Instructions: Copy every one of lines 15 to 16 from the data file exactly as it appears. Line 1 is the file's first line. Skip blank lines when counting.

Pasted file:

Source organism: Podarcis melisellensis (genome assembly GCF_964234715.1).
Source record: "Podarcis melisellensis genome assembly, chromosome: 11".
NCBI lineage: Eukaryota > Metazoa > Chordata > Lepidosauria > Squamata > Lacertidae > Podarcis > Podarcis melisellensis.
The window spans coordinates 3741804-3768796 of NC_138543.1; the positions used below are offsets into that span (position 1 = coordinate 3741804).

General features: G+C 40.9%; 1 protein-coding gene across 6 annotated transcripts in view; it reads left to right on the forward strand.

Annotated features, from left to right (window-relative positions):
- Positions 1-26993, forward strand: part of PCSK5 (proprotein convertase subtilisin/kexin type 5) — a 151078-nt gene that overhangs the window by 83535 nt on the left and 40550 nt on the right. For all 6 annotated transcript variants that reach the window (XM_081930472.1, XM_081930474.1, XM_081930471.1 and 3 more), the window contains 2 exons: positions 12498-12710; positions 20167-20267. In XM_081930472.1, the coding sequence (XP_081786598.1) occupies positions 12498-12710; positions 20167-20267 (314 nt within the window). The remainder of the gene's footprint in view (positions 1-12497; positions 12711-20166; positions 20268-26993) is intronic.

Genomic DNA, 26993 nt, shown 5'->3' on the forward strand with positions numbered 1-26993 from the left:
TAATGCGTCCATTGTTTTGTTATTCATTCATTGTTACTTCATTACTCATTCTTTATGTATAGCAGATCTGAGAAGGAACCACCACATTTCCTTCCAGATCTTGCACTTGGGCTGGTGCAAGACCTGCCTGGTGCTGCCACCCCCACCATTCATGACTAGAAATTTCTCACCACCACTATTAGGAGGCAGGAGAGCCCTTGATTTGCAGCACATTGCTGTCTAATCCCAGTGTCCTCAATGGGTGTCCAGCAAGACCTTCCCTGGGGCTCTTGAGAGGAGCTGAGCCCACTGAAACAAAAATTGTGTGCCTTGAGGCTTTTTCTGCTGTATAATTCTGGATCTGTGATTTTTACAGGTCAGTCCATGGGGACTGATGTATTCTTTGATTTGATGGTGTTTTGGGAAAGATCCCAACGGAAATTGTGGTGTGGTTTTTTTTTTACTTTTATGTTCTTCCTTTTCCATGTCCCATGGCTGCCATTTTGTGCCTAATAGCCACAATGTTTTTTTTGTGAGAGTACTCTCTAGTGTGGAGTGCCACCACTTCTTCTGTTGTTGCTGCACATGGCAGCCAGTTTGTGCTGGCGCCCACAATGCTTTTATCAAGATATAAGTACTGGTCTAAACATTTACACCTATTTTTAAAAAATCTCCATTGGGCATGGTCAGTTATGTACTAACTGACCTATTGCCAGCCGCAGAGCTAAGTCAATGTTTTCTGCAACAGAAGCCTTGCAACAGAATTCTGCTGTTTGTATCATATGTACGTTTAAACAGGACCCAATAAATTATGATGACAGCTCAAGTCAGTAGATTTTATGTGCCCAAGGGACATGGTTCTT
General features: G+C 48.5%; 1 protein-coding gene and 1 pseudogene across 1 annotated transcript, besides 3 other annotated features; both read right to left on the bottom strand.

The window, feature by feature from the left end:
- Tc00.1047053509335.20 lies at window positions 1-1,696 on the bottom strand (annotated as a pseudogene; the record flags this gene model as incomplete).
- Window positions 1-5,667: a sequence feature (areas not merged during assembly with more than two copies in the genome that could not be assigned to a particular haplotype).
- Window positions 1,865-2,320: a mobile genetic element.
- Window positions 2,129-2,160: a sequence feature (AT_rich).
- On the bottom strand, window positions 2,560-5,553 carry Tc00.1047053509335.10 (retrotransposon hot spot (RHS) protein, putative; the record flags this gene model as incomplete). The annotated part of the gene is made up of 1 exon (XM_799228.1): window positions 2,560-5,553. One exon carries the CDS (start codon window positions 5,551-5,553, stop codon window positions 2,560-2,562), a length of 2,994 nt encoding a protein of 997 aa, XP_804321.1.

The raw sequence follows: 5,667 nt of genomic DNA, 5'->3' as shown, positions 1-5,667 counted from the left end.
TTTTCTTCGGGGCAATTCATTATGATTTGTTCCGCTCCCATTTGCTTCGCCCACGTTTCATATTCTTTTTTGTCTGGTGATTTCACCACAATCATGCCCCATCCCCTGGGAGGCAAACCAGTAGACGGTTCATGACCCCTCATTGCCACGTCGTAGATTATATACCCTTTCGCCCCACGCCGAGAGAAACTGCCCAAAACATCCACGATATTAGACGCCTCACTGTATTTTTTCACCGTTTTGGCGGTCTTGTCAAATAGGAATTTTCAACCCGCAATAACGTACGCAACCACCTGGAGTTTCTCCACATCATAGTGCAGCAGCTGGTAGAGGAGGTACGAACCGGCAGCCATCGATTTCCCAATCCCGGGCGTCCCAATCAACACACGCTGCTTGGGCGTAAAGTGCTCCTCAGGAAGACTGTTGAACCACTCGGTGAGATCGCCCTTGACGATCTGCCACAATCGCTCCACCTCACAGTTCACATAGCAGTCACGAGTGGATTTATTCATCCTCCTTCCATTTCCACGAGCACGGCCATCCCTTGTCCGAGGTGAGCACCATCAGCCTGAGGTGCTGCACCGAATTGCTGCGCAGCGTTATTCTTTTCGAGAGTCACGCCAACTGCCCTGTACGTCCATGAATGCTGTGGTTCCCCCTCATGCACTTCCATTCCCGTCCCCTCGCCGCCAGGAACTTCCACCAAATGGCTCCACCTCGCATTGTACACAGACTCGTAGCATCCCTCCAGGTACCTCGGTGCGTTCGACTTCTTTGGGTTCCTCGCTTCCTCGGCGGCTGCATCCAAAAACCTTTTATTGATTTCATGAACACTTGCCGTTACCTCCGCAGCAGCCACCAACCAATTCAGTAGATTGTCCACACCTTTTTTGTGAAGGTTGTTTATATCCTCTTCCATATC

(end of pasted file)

- Window positions 2,129-2,160: a sequence feature (AT_rich).
- On the bottom strand, window positions 2,560-5,553 carry Tc00.1047053509335.10 (retrotransposon hot spot (RHS) protein, putative; the record flags this gene model as incomplete). The annotated part of the gene is made up of 1 exon (XM_799228.1): window positions 2,560-5,553. One exon carries the CDS (start codon window positions 5,551-5,553, stop codon window positions 2,560-2,562), a length of 2,994 nt encoding a protein of 997 aa, XP_804321.1.